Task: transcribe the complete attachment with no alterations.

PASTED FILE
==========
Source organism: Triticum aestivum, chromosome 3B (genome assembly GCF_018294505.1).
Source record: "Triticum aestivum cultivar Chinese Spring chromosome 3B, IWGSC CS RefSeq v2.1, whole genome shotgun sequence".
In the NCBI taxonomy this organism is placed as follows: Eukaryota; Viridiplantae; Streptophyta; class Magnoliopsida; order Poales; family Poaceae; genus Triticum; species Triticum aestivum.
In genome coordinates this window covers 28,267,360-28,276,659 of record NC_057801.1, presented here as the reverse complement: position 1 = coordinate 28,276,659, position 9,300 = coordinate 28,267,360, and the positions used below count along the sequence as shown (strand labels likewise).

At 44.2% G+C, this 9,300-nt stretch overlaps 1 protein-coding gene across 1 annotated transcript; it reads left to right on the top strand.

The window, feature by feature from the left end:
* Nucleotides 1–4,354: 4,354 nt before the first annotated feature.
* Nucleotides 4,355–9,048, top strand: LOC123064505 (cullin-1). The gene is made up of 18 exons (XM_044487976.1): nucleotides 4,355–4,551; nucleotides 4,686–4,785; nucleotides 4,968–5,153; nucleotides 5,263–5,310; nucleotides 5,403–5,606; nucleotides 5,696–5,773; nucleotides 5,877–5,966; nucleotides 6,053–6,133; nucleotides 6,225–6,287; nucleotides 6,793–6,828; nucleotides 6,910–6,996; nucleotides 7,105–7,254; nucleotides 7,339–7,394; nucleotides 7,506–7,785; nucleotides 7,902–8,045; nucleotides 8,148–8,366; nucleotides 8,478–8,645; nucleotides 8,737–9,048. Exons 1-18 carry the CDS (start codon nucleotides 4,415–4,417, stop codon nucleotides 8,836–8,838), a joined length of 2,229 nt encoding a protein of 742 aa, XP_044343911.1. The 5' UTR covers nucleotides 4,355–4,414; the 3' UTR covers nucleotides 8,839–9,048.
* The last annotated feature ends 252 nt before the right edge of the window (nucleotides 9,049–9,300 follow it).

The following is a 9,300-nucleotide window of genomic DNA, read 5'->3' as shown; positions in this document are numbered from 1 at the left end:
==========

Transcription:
Source organism: Triticum aestivum, chromosome 3B (genome assembly GCF_018294505.1).
Source record: "Triticum aestivum cultivar Chinese Spring chromosome 3B, IWGSC CS RefSeq v2.1, whole genome shotgun sequence".
In the NCBI taxonomy this organism is placed as follows: Eukaryota; Viridiplantae; Streptophyta; class Magnoliopsida; order Poales; family Poaceae; genus Triticum; species Triticum aestivum.
In genome coordinates this window covers 28,267,360-28,276,659 of record NC_057801.1, presented here as the reverse complement: position 1 = coordinate 28,276,659, position 9,300 = coordinate 28,267,360, and the positions used below count along the sequence as shown (strand labels likewise).

At 44.2% G+C, this 9,300-nt stretch overlaps 1 protein-coding gene across 1 annotated transcript; it reads left to right on the top strand.

The window, feature by feature from the left end:
* Nucleotides 1–4,354: 4,354 nt before the first annotated feature.
* Nucleotides 4,355–9,048, top strand: LOC123064505 (cullin-1). The gene is made up of 18 exons (XM_044487976.1): nucleotides 4,355–4,551; nucleotides 4,686–4,785; nucleotides 4,968–5,153; nucleotides 5,263–5,310; nucleotides 5,403–5,606; nucleotides 5,696–5,773; nucleotides 5,877–5,966; nucleotides 6,053–6,133; nucleotides 6,225–6,287; nucleotides 6,793–6,828; nucleotides 6,910–6,996; nucleotides 7,105–7,254; nucleotides 7,339–7,394; nucleotides 7,506–7,785; nucleotides 7,902–8,045; nucleotides 8,148–8,366; nucleotides 8,478–8,645; nucleotides 8,737–9,048. Exons 1-18 carry the CDS (start codon nucleotides 4,415–4,417, stop codon nucleotides 8,836–8,838), a joined length of 2,229 nt encoding a protein of 742 aa, XP_044343911.1. The 5' UTR covers nucleotides 4,355–4,414; the 3' UTR covers nucleotides 8,839–9,048.
* The last annotated feature ends 252 nt before the right edge of the window (nucleotides 9,049–9,300 follow it).

The following is a 9,300-nucleotide window of genomic DNA, read 5'->3' as shown; positions in this document are numbered from 1 at the left end: